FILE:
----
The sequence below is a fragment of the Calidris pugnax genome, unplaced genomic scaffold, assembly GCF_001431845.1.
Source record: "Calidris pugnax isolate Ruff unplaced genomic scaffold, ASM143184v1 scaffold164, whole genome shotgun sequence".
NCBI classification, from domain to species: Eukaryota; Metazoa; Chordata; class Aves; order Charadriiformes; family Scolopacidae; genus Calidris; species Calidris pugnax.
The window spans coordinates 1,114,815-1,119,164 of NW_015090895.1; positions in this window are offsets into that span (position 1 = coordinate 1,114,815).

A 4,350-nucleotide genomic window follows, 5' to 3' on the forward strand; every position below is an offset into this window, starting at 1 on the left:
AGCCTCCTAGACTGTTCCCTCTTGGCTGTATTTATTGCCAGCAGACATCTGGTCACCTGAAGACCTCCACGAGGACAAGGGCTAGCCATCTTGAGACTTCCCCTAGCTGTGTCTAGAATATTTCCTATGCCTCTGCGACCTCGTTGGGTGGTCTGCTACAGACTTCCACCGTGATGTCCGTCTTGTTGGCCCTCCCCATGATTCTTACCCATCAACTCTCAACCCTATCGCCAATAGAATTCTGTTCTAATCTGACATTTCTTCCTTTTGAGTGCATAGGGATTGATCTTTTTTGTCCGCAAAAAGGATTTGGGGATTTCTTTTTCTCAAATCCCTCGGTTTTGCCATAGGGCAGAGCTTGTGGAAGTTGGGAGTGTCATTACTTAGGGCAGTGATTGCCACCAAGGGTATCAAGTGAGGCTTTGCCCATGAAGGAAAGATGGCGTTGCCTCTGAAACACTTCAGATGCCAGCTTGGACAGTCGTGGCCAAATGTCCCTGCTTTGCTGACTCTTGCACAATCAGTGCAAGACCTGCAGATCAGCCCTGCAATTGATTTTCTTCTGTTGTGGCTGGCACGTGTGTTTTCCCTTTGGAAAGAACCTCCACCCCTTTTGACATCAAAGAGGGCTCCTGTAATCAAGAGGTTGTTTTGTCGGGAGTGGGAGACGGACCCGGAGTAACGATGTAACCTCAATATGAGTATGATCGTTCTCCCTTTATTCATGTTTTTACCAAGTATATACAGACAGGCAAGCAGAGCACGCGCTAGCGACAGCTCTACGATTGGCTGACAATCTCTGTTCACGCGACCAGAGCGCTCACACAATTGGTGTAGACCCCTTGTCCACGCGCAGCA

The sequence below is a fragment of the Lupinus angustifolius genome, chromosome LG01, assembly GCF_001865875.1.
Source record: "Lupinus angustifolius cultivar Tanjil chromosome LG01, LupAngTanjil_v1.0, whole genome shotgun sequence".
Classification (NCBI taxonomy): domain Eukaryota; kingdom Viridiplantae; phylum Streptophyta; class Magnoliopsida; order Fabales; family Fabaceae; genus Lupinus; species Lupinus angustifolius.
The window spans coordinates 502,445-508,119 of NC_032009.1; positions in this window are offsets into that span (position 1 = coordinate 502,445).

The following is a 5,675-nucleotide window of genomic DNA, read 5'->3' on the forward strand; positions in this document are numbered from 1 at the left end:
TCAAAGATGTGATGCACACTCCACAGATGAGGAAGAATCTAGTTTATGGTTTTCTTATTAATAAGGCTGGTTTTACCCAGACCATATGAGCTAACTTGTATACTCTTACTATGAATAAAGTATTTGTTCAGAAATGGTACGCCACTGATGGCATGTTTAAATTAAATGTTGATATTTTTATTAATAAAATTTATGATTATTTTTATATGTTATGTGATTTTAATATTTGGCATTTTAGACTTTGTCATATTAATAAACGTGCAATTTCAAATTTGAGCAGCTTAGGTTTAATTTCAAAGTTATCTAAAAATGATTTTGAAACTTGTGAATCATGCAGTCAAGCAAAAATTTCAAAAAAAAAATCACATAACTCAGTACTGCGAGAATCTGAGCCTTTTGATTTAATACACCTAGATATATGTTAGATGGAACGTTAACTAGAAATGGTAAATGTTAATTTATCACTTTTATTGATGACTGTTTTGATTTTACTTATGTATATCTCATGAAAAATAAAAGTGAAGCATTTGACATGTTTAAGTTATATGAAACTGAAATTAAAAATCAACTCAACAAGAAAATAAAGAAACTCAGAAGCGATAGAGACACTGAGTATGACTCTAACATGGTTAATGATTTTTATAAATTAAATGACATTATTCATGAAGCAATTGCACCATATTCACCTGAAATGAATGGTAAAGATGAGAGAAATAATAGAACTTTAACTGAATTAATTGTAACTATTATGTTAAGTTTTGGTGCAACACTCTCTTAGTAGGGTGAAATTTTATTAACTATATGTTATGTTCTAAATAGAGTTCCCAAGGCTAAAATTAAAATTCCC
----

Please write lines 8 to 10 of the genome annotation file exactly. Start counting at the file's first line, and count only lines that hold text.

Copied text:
Source record: "Lupinus angustifolius cultivar Tanjil chromosome LG01, LupAngTanjil_v1.0, whole genome shotgun sequence".
Classification (NCBI taxonomy): domain Eukaryota; kingdom Viridiplantae; phylum Streptophyta; class Magnoliopsida; order Fabales; family Fabaceae; genus Lupinus; species Lupinus angustifolius.
The window spans coordinates 502,445-508,119 of NC_032009.1; positions in this window are offsets into that span (position 1 = coordinate 502,445).